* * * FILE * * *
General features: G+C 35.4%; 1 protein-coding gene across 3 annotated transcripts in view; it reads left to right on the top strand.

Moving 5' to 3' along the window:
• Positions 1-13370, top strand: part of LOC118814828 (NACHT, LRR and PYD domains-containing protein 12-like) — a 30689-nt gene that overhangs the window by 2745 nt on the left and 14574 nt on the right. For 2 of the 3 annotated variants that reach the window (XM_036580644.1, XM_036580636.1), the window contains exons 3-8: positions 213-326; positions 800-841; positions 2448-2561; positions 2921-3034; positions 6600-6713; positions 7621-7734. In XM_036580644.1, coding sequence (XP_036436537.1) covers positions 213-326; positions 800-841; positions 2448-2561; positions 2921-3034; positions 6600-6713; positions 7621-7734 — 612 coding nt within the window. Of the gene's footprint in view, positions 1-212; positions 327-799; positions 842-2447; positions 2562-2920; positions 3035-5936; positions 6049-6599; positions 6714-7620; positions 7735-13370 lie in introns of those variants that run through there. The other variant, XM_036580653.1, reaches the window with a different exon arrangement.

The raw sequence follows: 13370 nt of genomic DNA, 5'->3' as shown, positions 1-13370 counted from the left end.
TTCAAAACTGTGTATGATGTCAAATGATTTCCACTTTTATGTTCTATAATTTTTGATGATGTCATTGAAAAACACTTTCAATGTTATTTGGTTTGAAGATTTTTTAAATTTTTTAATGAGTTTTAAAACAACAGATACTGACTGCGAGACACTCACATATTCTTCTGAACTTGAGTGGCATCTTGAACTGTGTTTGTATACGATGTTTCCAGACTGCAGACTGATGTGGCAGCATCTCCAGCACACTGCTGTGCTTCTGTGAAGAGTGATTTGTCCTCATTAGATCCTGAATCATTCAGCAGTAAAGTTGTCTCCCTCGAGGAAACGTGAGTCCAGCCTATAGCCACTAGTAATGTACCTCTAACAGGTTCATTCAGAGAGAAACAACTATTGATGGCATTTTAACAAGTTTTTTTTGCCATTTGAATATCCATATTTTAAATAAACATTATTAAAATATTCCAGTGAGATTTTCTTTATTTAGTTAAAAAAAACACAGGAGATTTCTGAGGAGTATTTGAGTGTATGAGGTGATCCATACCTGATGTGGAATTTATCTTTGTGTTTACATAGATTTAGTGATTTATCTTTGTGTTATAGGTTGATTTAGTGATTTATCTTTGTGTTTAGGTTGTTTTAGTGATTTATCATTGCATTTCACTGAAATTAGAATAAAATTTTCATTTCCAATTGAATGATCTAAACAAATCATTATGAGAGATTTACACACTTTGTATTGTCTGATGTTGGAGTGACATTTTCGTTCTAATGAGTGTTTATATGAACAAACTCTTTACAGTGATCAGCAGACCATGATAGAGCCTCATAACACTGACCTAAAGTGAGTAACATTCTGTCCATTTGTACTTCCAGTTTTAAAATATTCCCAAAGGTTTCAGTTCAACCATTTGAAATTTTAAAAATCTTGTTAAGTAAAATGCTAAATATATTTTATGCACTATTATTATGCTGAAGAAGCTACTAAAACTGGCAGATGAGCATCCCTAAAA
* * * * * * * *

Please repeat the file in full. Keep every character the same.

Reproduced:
General features: G+C 35.4%; 1 protein-coding gene across 3 annotated transcripts in view; it reads left to right on the top strand.

Moving 5' to 3' along the window:
• Positions 1-13370, top strand: part of LOC118814828 (NACHT, LRR and PYD domains-containing protein 12-like) — a 30689-nt gene that overhangs the window by 2745 nt on the left and 14574 nt on the right. For 2 of the 3 annotated variants that reach the window (XM_036580644.1, XM_036580636.1), the window contains exons 3-8: positions 213-326; positions 800-841; positions 2448-2561; positions 2921-3034; positions 6600-6713; positions 7621-7734. In XM_036580644.1, coding sequence (XP_036436537.1) covers positions 213-326; positions 800-841; positions 2448-2561; positions 2921-3034; positions 6600-6713; positions 7621-7734 — 612 coding nt within the window. Of the gene's footprint in view, positions 1-212; positions 327-799; positions 842-2447; positions 2562-2920; positions 3035-5936; positions 6049-6599; positions 6714-7620; positions 7735-13370 lie in introns of those variants that run through there. The other variant, XM_036580653.1, reaches the window with a different exon arrangement.

The raw sequence follows: 13370 nt of genomic DNA, 5'->3' as shown, positions 1-13370 counted from the left end.
TTCAAAACTGTGTATGATGTCAAATGATTTCCACTTTTATGTTCTATAATTTTTGATGATGTCATTGAAAAACACTTTCAATGTTATTTGGTTTGAAGATTTTTTAAATTTTTTAATGAGTTTTAAAACAACAGATACTGACTGCGAGACACTCACATATTCTTCTGAACTTGAGTGGCATCTTGAACTGTGTTTGTATACGATGTTTCCAGACTGCAGACTGATGTGGCAGCATCTCCAGCACACTGCTGTGCTTCTGTGAAGAGTGATTTGTCCTCATTAGATCCTGAATCATTCAGCAGTAAAGTTGTCTCCCTCGAGGAAACGTGAGTCCAGCCTATAGCCACTAGTAATGTACCTCTAACAGGTTCATTCAGAGAGAAACAACTATTGATGGCATTTTAACAAGTTTTTTTTGCCATTTGAATATCCATATTTTAAATAAACATTATTAAAATATTCCAGTGAGATTTTCTTTATTTAGTTAAAAAAAACACAGGAGATTTCTGAGGAGTATTTGAGTGTATGAGGTGATCCATACCTGATGTGGAATTTATCTTTGTGTTTACATAGATTTAGTGATTTATCTTTGTGTTATAGGTTGATTTAGTGATTTATCTTTGTGTTTAGGTTGTTTTAGTGATTTATCATTGCATTTCACTGAAATTAGAATAAAATTTTCATTTCCAATTGAATGATCTAAACAAATCATTATGAGAGATTTACACACTTTGTATTGTCTGATGTTGGAGTGACATTTTCGTTCTAATGAGTGTTTATATGAACAAACTCTTTACAGTGATCAGCAGACCATGATAGAGCCTCATAACACTGACCTAAAGTGAGTAACATTCTGTCCATTTGTACTTCCAGTTTTAAAATATTCCCAAAGGTTTCAGTTCAACCATTTGAAATTTTAAAAATCTTGTTAAGTAAAATGCTAAATATATTTTATGCACTATTATTATGCTGAAGAAGCTACTAAAACTGGCAGATGAGCATCCCTAAAA